Feel free For quality, perhaps "upper class"? I've implemented your proposed changes, though I changed some of the wording. Thanks for the help! --Wehwalt (talk) 19:10, 27 June 2009 (UTC)
Further comment: I have copyedited up to the "Later life, death and memorials" section, and I think the prose is improved, but perhaps others should judge that. The first paragraph of the "Later life..." section I find a bit confusing, what with retirements, semi-retirements, and sons with the same names as their fathers. I have redrafted it (see below). Do you agree this wording is clearer (refs not included)?
With the expiry of the patent in 1800, both Boulton and Watt retired from the partnership, turning over their roles to their respective sons. The younger Boulton and Watt pairing made changes, quickly ending public tours of the Soho Manufactory in which the elder Boulton had taken pride throughout his time in Soho. In retirement, Matthew Boulton remained active, continuing to run the Soho Mint; when a new Royal Mint was built on Tower Hill in 1805, Boulton was awarded the contract to equip it with modern machinery, despite his increasing age and infirmity. His level activity distress his former partner Watt, who had entirely retired from Soho, and who had written to Boulton in 1804, "[Y]our friends fear much that your necessary attention to the operation of the coinage may injure your health".
Other than this, I think the article is looking solid. Brianboulton (talk) 18:42, 29 June 2009 (UTC)
I've implemented that suggestion, somewhat modified because the language about the sons is rather clunky. Fortuitously, it was Watt's only surviving son as well, and thus shorter language is possible without ambiguity or confusion. I assume "level activity distress" is a typo and not a Britishism I'm unfamiliar with, I rephrased that, and also changed "had written" to "wrote", since all these things are really happening more or less simultaneously. If it looks solid, between you, Mattisse, and Amandajm, I think all the sawdust is gone and this article is in excellent condition, and I'm hoping to pick up some support votes.--Wehwalt (talk) 23:06, 29 June 2009 (UTC)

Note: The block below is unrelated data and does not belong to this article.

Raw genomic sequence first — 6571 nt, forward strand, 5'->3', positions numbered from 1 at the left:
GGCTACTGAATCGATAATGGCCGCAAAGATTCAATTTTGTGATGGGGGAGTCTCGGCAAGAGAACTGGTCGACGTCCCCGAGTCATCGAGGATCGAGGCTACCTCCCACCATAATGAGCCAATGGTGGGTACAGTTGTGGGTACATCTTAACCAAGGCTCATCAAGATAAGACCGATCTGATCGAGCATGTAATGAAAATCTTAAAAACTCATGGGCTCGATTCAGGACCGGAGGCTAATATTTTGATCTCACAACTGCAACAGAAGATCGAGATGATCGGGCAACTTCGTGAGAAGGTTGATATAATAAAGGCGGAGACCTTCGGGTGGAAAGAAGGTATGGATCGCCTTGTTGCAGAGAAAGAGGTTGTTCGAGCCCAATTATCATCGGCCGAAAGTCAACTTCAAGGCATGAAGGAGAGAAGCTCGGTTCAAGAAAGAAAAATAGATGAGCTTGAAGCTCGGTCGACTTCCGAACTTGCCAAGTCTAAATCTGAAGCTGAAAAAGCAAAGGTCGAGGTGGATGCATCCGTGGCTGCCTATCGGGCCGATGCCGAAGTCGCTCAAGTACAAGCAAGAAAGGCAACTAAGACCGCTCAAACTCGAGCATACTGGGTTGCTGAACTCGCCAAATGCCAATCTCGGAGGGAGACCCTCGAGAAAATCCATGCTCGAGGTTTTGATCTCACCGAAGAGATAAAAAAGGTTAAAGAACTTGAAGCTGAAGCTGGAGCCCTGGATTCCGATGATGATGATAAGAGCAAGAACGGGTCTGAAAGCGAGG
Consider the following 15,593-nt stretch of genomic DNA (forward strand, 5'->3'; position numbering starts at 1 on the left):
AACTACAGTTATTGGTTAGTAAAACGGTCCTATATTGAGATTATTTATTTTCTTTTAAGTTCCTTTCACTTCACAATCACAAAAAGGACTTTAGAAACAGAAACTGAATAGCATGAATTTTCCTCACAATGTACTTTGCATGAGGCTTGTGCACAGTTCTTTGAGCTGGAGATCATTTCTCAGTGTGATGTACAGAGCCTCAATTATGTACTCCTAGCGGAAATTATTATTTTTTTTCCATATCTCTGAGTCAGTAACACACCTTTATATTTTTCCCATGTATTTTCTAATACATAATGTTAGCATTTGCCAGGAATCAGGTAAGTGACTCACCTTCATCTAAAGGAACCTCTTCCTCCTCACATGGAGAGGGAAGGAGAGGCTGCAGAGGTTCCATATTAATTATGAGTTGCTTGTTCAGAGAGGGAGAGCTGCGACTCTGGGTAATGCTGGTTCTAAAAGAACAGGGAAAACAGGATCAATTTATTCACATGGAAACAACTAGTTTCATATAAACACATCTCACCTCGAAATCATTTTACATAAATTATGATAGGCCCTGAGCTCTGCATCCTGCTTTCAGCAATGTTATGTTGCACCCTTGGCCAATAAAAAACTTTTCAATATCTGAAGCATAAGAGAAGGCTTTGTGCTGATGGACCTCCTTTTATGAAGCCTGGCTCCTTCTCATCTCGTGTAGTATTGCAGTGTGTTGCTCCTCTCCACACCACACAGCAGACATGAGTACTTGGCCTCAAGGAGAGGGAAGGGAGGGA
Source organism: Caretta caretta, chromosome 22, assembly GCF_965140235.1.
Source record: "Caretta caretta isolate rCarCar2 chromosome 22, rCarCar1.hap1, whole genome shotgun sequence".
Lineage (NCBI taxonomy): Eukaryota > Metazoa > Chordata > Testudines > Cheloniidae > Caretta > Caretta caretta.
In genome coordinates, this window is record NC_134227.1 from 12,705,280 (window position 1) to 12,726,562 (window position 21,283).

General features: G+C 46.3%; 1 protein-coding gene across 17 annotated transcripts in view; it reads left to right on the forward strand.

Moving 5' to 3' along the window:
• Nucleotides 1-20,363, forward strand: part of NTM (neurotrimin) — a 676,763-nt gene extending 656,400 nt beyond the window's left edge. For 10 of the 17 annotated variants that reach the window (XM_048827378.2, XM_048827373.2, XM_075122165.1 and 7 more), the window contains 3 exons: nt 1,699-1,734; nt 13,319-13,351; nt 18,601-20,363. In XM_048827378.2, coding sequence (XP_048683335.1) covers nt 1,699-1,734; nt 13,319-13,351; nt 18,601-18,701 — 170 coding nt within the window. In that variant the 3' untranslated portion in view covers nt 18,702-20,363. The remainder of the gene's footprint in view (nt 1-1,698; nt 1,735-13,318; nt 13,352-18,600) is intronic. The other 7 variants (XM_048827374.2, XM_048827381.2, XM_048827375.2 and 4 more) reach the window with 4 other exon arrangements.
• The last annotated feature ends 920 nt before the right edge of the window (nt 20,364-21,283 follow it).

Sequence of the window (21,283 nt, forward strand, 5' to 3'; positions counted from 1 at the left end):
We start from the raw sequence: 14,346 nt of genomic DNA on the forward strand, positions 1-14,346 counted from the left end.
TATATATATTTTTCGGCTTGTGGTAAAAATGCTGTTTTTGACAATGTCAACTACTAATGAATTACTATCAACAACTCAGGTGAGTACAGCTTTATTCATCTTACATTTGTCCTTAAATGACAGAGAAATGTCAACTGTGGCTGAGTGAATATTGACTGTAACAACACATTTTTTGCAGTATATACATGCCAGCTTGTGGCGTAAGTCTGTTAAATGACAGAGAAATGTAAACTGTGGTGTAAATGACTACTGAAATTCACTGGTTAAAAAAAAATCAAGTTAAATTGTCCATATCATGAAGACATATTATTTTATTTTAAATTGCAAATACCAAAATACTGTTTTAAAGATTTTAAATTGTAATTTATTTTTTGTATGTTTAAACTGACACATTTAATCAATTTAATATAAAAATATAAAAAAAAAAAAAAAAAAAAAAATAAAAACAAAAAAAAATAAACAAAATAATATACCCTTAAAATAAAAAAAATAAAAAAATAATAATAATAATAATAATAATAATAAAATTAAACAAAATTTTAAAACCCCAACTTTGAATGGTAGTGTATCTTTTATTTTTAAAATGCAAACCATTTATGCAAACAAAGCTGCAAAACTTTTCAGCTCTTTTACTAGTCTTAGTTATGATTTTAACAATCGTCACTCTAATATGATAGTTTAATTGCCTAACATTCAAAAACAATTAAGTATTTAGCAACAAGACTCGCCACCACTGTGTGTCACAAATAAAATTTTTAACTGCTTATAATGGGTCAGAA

Support: OK, you've got mine. Boulton for the main page! Brianboulton (talk) 17:58, 1 July 2009 (UTC)
Enamel buckles: Both Uglow and Smiles tell the same story, without explanation. Real solid information about Boulton premarriage seems to be a bit thin on the ground. Smiles says that Boulton left school early to go into his father's business. Honestly, I have no doubt that his father took his only surviving son into the workshops from toddler age, and that the kid got few options in the career choice area!
Silver production: Deleted. It looks like Uglow was combining figures for silver, and for Sheffield plate. It did seem rather high for a business he was losing interest in...--Wehwalt (talk) 18:48, 27 June 2009 (UTC)
I've just had a little go at the first paragraph, to summarise the considerable importance of this key figure of the Industrial Revolution, a term which needed to be mentioned, but wasn't. I hope that it meets with your approval. Amandajm (talk) 07:33, 28 June 2009 (UTC)
Quite good, I made a slight change, I said "began the transformation" of British industry to fit with the discussion in the Lunar Society section and the quote from Uglow.--Wehwalt (talk) 11:14, 28 June 2009 (UTC)